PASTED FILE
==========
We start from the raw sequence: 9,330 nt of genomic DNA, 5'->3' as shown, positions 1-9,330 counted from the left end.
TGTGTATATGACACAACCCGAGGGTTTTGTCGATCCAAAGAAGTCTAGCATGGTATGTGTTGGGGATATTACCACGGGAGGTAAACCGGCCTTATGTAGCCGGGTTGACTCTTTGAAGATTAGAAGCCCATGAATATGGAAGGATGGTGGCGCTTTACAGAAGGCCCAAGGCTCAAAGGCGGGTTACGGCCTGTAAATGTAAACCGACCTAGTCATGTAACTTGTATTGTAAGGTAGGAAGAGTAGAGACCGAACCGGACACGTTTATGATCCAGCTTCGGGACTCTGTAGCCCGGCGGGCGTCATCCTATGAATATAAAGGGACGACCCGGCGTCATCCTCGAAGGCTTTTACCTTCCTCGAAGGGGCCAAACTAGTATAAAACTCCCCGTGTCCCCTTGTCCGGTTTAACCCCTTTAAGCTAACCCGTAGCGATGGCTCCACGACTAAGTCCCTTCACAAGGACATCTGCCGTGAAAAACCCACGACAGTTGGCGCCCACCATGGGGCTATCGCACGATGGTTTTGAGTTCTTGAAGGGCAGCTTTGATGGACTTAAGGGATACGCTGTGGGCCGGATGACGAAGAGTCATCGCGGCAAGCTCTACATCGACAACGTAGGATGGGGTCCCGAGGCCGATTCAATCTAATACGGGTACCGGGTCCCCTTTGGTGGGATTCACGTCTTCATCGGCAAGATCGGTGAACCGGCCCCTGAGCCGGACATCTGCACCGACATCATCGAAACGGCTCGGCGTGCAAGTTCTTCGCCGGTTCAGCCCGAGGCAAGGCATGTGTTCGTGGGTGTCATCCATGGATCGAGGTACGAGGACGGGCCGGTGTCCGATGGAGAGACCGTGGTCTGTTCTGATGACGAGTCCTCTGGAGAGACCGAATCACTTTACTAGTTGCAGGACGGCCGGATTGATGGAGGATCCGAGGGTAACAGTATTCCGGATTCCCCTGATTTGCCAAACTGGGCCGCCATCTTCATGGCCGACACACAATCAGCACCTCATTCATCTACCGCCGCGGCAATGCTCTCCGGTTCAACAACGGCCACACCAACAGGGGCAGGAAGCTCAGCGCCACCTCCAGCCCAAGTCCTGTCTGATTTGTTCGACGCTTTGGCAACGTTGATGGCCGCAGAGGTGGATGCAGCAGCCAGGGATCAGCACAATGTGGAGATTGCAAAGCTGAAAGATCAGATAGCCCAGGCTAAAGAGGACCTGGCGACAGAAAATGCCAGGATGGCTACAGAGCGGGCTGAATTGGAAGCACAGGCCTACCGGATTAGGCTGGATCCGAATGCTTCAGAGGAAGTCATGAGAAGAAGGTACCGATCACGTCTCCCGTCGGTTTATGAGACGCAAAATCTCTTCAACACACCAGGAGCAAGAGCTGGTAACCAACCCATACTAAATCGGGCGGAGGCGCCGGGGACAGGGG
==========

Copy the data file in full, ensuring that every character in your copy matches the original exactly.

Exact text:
We start from the raw sequence: 9,330 nt of genomic DNA, 5'->3' as shown, positions 1-9,330 counted from the left end.
TGTGTATATGACACAACCCGAGGGTTTTGTCGATCCAAAGAAGTCTAGCATGGTATGTGTTGGGGATATTACCACGGGAGGTAAACCGGCCTTATGTAGCCGGGTTGACTCTTTGAAGATTAGAAGCCCATGAATATGGAAGGATGGTGGCGCTTTACAGAAGGCCCAAGGCTCAAAGGCGGGTTACGGCCTGTAAATGTAAACCGACCTAGTCATGTAACTTGTATTGTAAGGTAGGAAGAGTAGAGACCGAACCGGACACGTTTATGATCCAGCTTCGGGACTCTGTAGCCCGGCGGGCGTCATCCTATGAATATAAAGGGACGACCCGGCGTCATCCTCGAAGGCTTTTACCTTCCTCGAAGGGGCCAAACTAGTATAAAACTCCCCGTGTCCCCTTGTCCGGTTTAACCCCTTTAAGCTAACCCGTAGCGATGGCTCCACGACTAAGTCCCTTCACAAGGACATCTGCCGTGAAAAACCCACGACAGTTGGCGCCCACCATGGGGCTATCGCACGATGGTTTTGAGTTCTTGAAGGGCAGCTTTGATGGACTTAAGGGATACGCTGTGGGCCGGATGACGAAGAGTCATCGCGGCAAGCTCTACATCGACAACGTAGGATGGGGTCCCGAGGCCGATTCAATCTAATACGGGTACCGGGTCCCCTTTGGTGGGATTCACGTCTTCATCGGCAAGATCGGTGAACCGGCCCCTGAGCCGGACATCTGCACCGACATCATCGAAACGGCTCGGCGTGCAAGTTCTTCGCCGGTTCAGCCCGAGGCAAGGCATGTGTTCGTGGGTGTCATCCATGGATCGAGGTACGAGGACGGGCCGGTGTCCGATGGAGAGACCGTGGTCTGTTCTGATGACGAGTCCTCTGGAGAGACCGAATCACTTTACTAGTTGCAGGACGGCCGGATTGATGGAGGATCCGAGGGTAACAGTATTCCGGATTCCCCTGATTTGCCAAACTGGGCCGCCATCTTCATGGCCGACACACAATCAGCACCTCATTCATCTACCGCCGCGGCAATGCTCTCCGGTTCAACAACGGCCACACCAACAGGGGCAGGAAGCTCAGCGCCACCTCCAGCCCAAGTCCTGTCTGATTTGTTCGACGCTTTGGCAACGTTGATGGCCGCAGAGGTGGATGCAGCAGCCAGGGATCAGCACAATGTGGAGATTGCAAAGCTGAAAGATCAGATAGCCCAGGCTAAAGAGGACCTGGCGACAGAAAATGCCAGGATGGCTACAGAGCGGGCTGAATTGGAAGCACAGGCCTACCGGATTAGGCTGGATCCGAATGCTTCAGAGGAAGTCATGAGAAGAAGGTACCGATCACGTCTCCCGTCGGTTTATGAGACGCAAAATCTCTTCAACACACCAGGAGCAAGAGCTGGTAACCAACCCATACTAAATCGGGCGGAGGCGCCGGGGACAGGGG